4. If you have Amazon Prime there is a season of 24 minute long shows under the title "A Craftsman's Legacy" The host of the show is Eric Gorges and there are a couple of shows in Season 1 related to woodworking. There is one in particular of interest to you budding luthiers. Brian Galloup builds guitars and runs a school to teach others the craft of guitar making. Host Eric Gorges visits the school and learns what it takes to build a guitar from scratch. They discuss topics such as the tonal properties of wood, steam bending and key steps of guitar building. I've watched this and Brian shows a few of his jigs and fixtures (some made from 2x4s) that speed up the process. He also expertly hand carves a neck profile with a chisel, spokeshave and a mini flexible draw knife. Look for episode 3. The Guitar Maker on season 1. On episode 1 The Woodworker - John Wilson is a writer, a teacher and a woodworker. Host Eric Gorges visits John at his home shop and learns how to make a shoulder plane. Eric learns the history of shop made tools, how to home temper tool-steel and the importance of salt in the wood shop. (Don't ask me what that is about as I've not watched that one yet) If you have Prime the entire season is free to watch.
  5. I'm not a musician so I'm way out in the deep end here. I was mainly interested in playing with the form of it, as they are usually just boring boxes. The time has come to tune it and I went through a lot of experimentation on how to size the bars to actually get a decent note out of it. I have somewhat of a handle on that now but I know next to nothing about music theory. I have 16 bars to work with. I tuned one side to D3 (D E F# G A B C#), skipping the short bar between D and E. It would have been better to have the higher notes at this end but the shape of the bars only allowed for the opposite. I could tune that short bar to D4 but I don't know if that makes any sense. What do I do with the other side? I can go a little higher than the C# but not too much. It's easier to bring them down than up. I was thinking about just going up a major third to make it easy to play a chord by playing the two sides together but that's kind of a waste as it would just repeat most of the same notes. G minor doesn't have too much overlap with D major and I think i can get high enough for that so that's my fall back plan.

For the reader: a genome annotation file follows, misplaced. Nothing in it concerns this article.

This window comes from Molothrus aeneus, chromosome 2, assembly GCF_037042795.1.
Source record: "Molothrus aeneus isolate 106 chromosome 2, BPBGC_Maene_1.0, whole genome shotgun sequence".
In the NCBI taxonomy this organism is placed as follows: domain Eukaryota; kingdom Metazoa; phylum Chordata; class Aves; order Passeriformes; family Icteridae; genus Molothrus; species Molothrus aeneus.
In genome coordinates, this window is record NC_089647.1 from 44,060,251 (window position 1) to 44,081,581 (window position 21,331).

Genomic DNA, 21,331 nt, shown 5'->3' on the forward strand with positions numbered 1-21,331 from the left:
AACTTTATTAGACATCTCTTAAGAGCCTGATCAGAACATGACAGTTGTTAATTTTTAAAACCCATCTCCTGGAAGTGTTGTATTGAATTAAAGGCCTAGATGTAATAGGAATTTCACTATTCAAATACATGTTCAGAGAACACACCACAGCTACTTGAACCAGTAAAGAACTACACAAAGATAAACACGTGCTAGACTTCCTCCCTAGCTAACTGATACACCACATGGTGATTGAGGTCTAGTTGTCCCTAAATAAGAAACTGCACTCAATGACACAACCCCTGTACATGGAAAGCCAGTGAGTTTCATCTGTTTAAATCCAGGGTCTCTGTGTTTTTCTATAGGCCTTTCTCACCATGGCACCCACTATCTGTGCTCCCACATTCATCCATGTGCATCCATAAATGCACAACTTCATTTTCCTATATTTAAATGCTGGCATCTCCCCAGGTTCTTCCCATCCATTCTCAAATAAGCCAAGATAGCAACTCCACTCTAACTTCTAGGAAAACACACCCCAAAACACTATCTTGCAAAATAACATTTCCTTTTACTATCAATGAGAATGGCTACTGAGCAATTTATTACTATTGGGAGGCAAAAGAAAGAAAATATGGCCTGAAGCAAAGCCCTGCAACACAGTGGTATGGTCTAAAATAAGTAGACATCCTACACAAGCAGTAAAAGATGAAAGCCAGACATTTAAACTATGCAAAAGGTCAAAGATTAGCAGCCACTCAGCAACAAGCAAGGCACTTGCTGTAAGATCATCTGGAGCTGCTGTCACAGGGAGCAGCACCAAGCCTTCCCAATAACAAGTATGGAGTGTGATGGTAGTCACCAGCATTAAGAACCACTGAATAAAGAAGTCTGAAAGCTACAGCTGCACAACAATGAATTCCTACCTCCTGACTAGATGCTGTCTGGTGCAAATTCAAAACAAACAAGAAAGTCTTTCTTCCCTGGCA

6. There are some specialist tools required but of course general conventional woodworking tools are required. Here are a few but it is by no means an extensive list. Conventional tools A decent bench - it doesn't have to be massive but a quite modest one will suffice Clamps - you cannot survive without clamps Vise - there are some specialist pattern makers vices that are ideal for guitar making but a normal woodworking vise will suffice Bench planes - a #4, #5 and #7 are useful Block plane - if you have a low angle block plane is will get a lot of use Shoulder plane - use this tool with its nose removed when planing the back of a head-stock to thickness Chisels - I prefer bevel edged chisels and a range from 1/8", 3/16", 1/4", 3/8", 1/2", 3/4" and the one I use the most 1" Gouges - not essential but useful when carving neck volutes and truss-rod access in head-stocks Knives - a marking knife is indispensable as are X-acto knifes or scalpels. Cabinet scrapers - an incredibly useful tool and is used a lot in lutherie. There are several types and the swan necked one is very useful on the back of necks. Don't forget a burnisher to apply a hook. Rasps - I like the Auriou and Liogier hand-stitched rasps - expensive but will last a lifetime Files - engineering files are useful Coping saw - great for cutting curved edges in thin materials Straight edges and rules - a 24" straight edge is an essential piece of equipment - a selection of steel engineering rules are prerequisites for accurate measurement Square and sliding bevel - woodworking or engineering squares, a combination square and a sliding bevel are great tools to have Sharpening stones and honing guides - whatever type you use make sure you keep all tool edges sharp Selection of good screwdrivers Set of nut spinners or 1/4" square drive socket set Machine Tools A workshop of general woodworking machinery is not essential but helps if you convert rough sawn lumber into square edged boards. Tablesaw Planer/Thicknesser Jointer Drill press Router - both handheld and in a table Oscillating spindle sander Disk sander Drum sander - not essential but good to have - wish I had one! and one of the most used tools - a bandsaw for cutting all those curves Other hand held power tools Battery drill and drill bits (bradpoints, long series drills and regular twist drills) Random orbit sander Specialist Tools Gents saw also known as a fret slot cutting saw (not a fret saw bizarrely) - used to cut fret slots Dial gauge or digital calipers - used to measure thicknesses of flat stock Hygrometer - used to keep tab on the humidity levels in the workshop Circle cutting tools - consists of a blade that rotates in a compass - used to cut the trench for rosette inlaying Bending iron - a solid metal former heated internally by an electrical element. Used to bend guitar or violin sides Fretting hammer or fret press - used to press frets into their slots Fret snippers - used to cut off excess metal from the ends of the fret once installed Fret stone - a coarse and fine sided sharpening tool used to dress frets Fretting files - there are a few used to clean up frets; a triangular miniature file, a curved file and also a set of files used to cut nut slots Reamer - several tapered hand reamers used to make taper holes in guitar bridge for bridge pins and in violin family instruments for tapered tuning pegs. Fret slot mitre box - not strictly used for cutting mitres but for accurately guiding the saw when cutting fret slots in a finger board Soldering iron Piercing saw or jewellers saw - used to cut mother of pearl Diamond files - used to clean up the edges of mother of pearl Digital multimeter - used to test your wiring - you may already have one of these in your household tools. Bridge clamp - used to clamp a bridge in place through the soundhole. These can be expensive and have a deep throat but are fairly shallow in height Shop amplifier - any old guitar amp will do. I use a solid state cheapo amp Electronic tuner - musical instrument tuners are very cheap these days - you can even use an app on your smarphone Tools you can make in the shop Wooden cam clamp - many plans are available on the internet Calipers - bought lutherie calipers can be expensive so you can actually make your own Sanding sticks - a small piece of wood with an abrasive glued on - make several with different grits Tools you don't need A Festool Domino - I have never seen one used in luthiery but if you can demonstrate one being used them post below As you see there are many tools you probably already have. If you want to get into luthiery whether repairing a buddies guitar or making full blown instruments you only need a few more specialist tools that you can buy as and when you need them.